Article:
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Beyond YIMBY: Racism and Finance in the Housing Crisis

Upzoning without addressing speculation and finance could exacerbate the housing crisis for the nation’s most vulnerable communities, a professor of urban planning warns.
June 11, 2019, 10am PDT | Clare Letmon
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Homeless in New York City
Leonard Zhukovsky

Whether or not blanket upzoning policies, like California’s recently quashed SB 50, would address the state's housing affordability crisis is a question that's hotly contested and a debate that goes beyond the standard YIMBY vs. NIMBY narrative, according to Dr. Ananya Roy, professor of urban planning and founding director of the Institute on Inequality and Democracy at UCLA.

Dr. Roy studies how market forces and public policy combine to drive displacement and housing inequality in cities around the world. In an exclusive interview with The Planning Report, Roy discusses how failing to address the structural causes of housing precarity, including speculation by major financial actors, could exacerbate the housing crisis for the communities who are already most vulnerable to its impacts.

Lost between the YIMBY supply-side rhetoric and the NIMBY "neighborhood character" mantra is a critical look at how predatory financial practices lead to housing insecurity and homelessness in the first place, Roy says:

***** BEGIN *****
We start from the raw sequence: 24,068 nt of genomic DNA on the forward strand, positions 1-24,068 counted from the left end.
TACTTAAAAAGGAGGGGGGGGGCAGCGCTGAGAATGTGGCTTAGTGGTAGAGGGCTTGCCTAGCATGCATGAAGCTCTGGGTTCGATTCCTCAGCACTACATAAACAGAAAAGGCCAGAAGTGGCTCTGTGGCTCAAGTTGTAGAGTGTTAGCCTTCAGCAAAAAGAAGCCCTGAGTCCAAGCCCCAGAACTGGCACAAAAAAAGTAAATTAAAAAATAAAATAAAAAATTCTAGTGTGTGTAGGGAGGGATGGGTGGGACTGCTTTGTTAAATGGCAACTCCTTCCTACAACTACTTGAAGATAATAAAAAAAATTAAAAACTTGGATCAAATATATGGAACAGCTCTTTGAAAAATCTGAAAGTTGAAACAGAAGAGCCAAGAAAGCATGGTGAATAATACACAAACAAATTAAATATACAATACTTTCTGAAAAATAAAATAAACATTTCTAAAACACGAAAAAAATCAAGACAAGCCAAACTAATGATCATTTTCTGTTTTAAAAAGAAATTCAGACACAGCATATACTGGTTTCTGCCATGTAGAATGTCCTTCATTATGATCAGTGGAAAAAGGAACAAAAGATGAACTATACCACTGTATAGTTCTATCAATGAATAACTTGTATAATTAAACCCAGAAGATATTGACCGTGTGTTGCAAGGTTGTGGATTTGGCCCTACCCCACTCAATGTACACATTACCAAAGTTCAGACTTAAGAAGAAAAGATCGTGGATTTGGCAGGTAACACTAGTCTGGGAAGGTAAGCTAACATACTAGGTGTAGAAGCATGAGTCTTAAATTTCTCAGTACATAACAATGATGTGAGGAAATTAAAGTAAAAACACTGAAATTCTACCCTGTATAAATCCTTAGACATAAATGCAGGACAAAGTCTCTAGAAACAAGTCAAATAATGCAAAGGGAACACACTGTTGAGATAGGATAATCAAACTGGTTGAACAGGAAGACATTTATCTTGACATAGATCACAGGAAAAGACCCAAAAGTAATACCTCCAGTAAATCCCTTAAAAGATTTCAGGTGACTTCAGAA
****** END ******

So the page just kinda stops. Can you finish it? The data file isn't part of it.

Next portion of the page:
"At the risk of oversimplification, the story goes a bit like this: What we saw with the foreclosure crisis and the Great Recession was, of course, predatory lending by large banks. That predatory, deregulated lending led to a massive loss of wealth and homeownership for racial and ethnic minorities. There were whole cities and communities devastated by the vast reach of that crisis.

Those neighborhoods, as well as the neighborhoods we traditionally think of as the “inner city,” are now the sites of new forms of predatory financialization. Private equity firms such as Blackstone are buying up quite large amounts of property, including foreclosed single-family homes, and converting them into rental housing—and then, as research by scholars such as Desiree Fields shows, securitizing that housing and turning it into a speculative asset."

Without intentional efforts to curb these practices by regulating massive corporate landlords and enhancing tenant protections, Roy says, supply-side housing solutions like upzoning might ease the housing burden for the upper-middle class while making it far worse for low-income communities of color threatened by houselessness, eviction, and structural racism.

Full Story:
Published on Monday, May 27, 2019 in The Planning Report
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